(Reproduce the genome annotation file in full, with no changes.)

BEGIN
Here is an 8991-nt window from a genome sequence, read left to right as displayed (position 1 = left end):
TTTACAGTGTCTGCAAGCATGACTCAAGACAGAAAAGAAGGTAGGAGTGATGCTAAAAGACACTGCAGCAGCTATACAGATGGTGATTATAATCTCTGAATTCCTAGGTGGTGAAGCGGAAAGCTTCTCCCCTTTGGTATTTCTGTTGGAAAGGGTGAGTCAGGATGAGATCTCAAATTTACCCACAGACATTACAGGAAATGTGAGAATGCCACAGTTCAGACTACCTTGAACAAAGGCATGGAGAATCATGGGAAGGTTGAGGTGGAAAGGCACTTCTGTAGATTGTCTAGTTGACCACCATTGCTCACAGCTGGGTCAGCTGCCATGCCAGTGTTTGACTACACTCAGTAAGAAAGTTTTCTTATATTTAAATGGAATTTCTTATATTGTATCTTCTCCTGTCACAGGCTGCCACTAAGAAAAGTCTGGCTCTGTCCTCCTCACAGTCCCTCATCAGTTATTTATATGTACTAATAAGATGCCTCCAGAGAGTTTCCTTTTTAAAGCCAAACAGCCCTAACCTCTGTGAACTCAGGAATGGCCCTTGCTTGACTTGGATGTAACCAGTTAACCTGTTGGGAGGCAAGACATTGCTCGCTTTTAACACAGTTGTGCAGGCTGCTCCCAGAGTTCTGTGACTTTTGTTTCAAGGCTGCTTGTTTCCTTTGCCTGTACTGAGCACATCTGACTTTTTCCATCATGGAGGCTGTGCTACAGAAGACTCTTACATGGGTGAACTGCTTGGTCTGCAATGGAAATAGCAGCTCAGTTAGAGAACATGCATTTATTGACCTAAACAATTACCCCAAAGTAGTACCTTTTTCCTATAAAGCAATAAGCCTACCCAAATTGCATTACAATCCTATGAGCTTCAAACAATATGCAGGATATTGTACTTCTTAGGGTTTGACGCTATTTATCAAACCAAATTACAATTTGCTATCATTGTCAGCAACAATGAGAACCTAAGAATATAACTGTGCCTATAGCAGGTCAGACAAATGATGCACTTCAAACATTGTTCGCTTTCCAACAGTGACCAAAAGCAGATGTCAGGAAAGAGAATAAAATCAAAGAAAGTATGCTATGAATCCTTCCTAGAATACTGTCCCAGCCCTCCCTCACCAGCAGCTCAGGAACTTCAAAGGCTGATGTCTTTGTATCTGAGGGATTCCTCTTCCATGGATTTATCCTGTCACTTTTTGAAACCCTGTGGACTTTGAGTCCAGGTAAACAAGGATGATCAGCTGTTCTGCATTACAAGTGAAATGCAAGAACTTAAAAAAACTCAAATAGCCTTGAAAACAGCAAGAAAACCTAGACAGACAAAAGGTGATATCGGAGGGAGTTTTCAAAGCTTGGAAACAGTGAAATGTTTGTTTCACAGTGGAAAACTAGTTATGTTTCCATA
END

Here is an 8991-nt window from a genome sequence, read left to right as displayed (position 1 = left end):
TTTACAGTGTCTGCAAGCATGACTCAAGACAGAAAAGAAGGTAGGAGTGATGCTAAAAGACACTGCAGCAGCTATACAGATGGTGATTATAATCTCTGAATTCCTAGGTGGTGAAGCGGAAAGCTTCTCCCCTTTGGTATTTCTGTTGGAAAGGGTGAGTCAGGATGAGATCTCAAATTTACCCACAGACATTACAGGAAATGTGAGAATGCCACAGTTCAGACTACCTTGAACAAAGGCATGGAGAATCATGGGAAGGTTGAGGTGGAAAGGCACTTCTGTAGATTGTCTAGTTGACCACCATTGCTCACAGCTGGGTCAGCTGCCATGCCAGTGTTTGACTACACTCAGTAAGAAAGTTTTCTTATATTTAAATGGAATTTCTTATATTGTATCTTCTCCTGTCACAGGCTGCCACTAAGAAAAGTCTGGCTCTGTCCTCCTCACAGTCCCTCATCAGTTATTTATATGTACTAATAAGATGCCTCCAGAGAGTTTCCTTTTTAAAGCCAAACAGCCCTAACCTCTGTGAACTCAGGAATGGCCCTTGCTTGACTTGGATGTAACCAGTTAACCTGTTGGGAGGCAAGACATTGCTCGCTTTTAACACAGTTGTGCAGGCTGCTCCCAGAGTTCTGTGACTTTTGTTTCAAGGCTGCTTGTTTCCTTTGCCTGTACTGAGCACATCTGACTTTTTCCATCATGGAGGCTGTGCTACAGAAGACTCTTACATGGGTGAACTGCTTGGTCTGCAATGGAAATAGCAGCTCAGTTAGAGAACATGCATTTATTGACCTAAACAATTACCCCAAAGTAGTACCTTTTTCCTATAAAGCAATAAGCCTACCCAAATTGCATTACAATCCTATGAGCTTCAAACAATATGCAGGATATTGTACTTCTTAGGGTTTGACGCTATTTATCAAACCAAATTACAATTTGCTATCATTGTCAGCAACAATGAGAACCTAAGAATATAACTGTGCCTATAGCAGGTCAGACAAATGATGCACTTCAAACATTGTTCGCTTTCCAACAGTGACCAAAAGCAGATGTCAGGAAAGAGAATAAAATCAAAGAAAGTATGCTATGAATCCTTCCTAGAATACTGTCCCAGCCCTCCCTCACCAGCAGCTCAGGAACTTCAAAGGCTGATGTCTTTGTATCTGAGGGATTCCTCTTCCATGGATTTATCCTGTCACTTTTTGAAACCCTGTGGACTTTGAGTCCAGGTAAACAAGGATGATCAGCTGTTCTGCATTACAAGTGAAATGCAAGAACTTAAAAAAACTCAAATAGCCTTGAAAACAGCAAGAAAACCTAGACAGACAAAAGGTGATATCGGAGGGAGTTTTCAAAGCTTGGAAACAGTGAAATGTTTGTTTCACAGTGGAAAACTAGTTATGTTTCCATA